The monoclonal antibody vibostolimab, another inhibitor of TIGIT, has been evaluated in cancer patients as monotherapy or together with pembrolizumab in the phase I trial (NCT02964013). The ORR for vibostolimab monotherapy was found to be significantly higher than that for combination therapy in the cohort of NSCLC patients with documented anti–PD-1/PD-L1–refractory cancers (7% versus 5%, p < 0.05) [16]. IrAEs were seen in 65% of patients in the same NSCLC cohort, including fatigue, pruritus, rash, decreased appetit. Furthermore, in 13% of patients treated lipase elevation and hypertension was recorded.

Albeit TIGIT expression appears to be highly associated with the PD-L1 expression in solid tumours, this preclinical observation did not translate into clinical benefit in lung cancer in these clinical trials. The underlying preclinical and clinical mechanisms of these negative studies are currently far from being clear and the results from currently ongoing clinical studies (Table 1) are eagerly awaited to shed some more light on these results. In this regard, the identification of suitable prognostic biomarkers of response to TIGIT inhibition alone or in combination with other checkpoint inhibitors is clearly warranted to improve the clinical benefit with reduced toxicity.

It should be noted that in the meantime even triplet immuno-oncology combinations (“triple threat”) are under clinical development in NSCLSs. The currently recruiting ARC-7 study (Table 1) has demonstrated encouraging clinical activity in another interim analysis for the combinations with domvanalimab (TIGIT inhibitory monoclonal antibody). In addition, the zimberelimab (a novel PD-1 inhibitory monoclonal antibody) monotherapy arm showed activity comparable to that of other anti-PD-1 antibodies studied in this setting [17]. The “the-more-the-better” treatment strategy might be appealing at the first glance; however, it remains to be seen how toxic these combinations may be in the longer term [6].

4. Conclusions

Targeting the interaction between the receptors of the TIGIT family (e.g., CD96, CD112R, CD226, TIGIT and their corresponding binding partners) has become an innovative strategy for the next concepts of cancer immunotherapy that has the potential to synergize with PD-1/PD-L1 checkpoint inhibition. Inhibition of TIGIT has provided promising results in various preclinical models and has now entered the clinic. Several phase I trials with these compounds are currently recruiting patients with refractory or relapsed advanced or metastatic tumours.

Moreover, inhibition of CD112R (PVRIG) (e.g., COM-701—first-in-class inhibitor) is also evaluated in ongoing phase I clinical trials (results have not been published to date) (NCT03667716) [18]. However, the mechanistic processes of the underlying signal cascades triggered by TIGIT and its family members (e.g., bypassing of family receptors, dynamics of receptor dimerization, receptor-associated immunity) is still not fully understood, and more preclinical research is clearly needed to shed light on the underlying molecular biology.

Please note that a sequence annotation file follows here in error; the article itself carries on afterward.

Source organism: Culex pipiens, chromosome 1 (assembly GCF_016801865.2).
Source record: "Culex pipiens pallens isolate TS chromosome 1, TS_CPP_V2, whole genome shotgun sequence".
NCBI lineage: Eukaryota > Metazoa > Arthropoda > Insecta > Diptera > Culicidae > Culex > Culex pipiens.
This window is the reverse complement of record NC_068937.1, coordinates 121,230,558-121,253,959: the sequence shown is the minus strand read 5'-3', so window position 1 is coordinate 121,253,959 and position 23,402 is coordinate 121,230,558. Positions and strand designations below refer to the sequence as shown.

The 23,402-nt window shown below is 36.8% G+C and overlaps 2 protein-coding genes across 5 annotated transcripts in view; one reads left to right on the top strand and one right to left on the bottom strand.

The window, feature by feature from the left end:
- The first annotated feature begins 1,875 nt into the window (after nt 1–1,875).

From 2021 onwards different TIGIT family receptors are currently evaluated in over 25 clinical trials (phase I-III) [11], however, a lot of preclinical and clinical research is ongoing at different research sites which will help to identify novel immune checkpoint targets with improved activity against malignancies across all histologies.

It is conceivable that increasing the therapeutic benefits of immune-modulatory agents in a heterogeneous patient population including NSCLCs can only be achieved by immune-oncology combination approaches (e.g., checkpoint inhibitors and co-stimulatory monoclonal antibodies). This concept then could help to overcome the immune-suppressive characteristics of the TME which is the nest where cancer-associated fibroblasts (CAFs) and tumour-associated macrophages (TAMs) together with other players as part for the immune system and tumour cells interact. In this regard, it remains to be seen whether the currently recruiting clinical studies with new-generation immune-oncology drugs can help to further clarify the role of novel immuno-oncology combinations for the treatment of lung and other malignancies.

Moreover, the development bi- and tri-specific monoclonal antibodies targeting immune checkpoints and/or co-stimulatory molecules might also significantly contribute to the growing armamentarium of novel immunotherapies for lung cancer patients in the not-too-distant future.

Conflicts of Interest

The authors declare no conflicts of interest.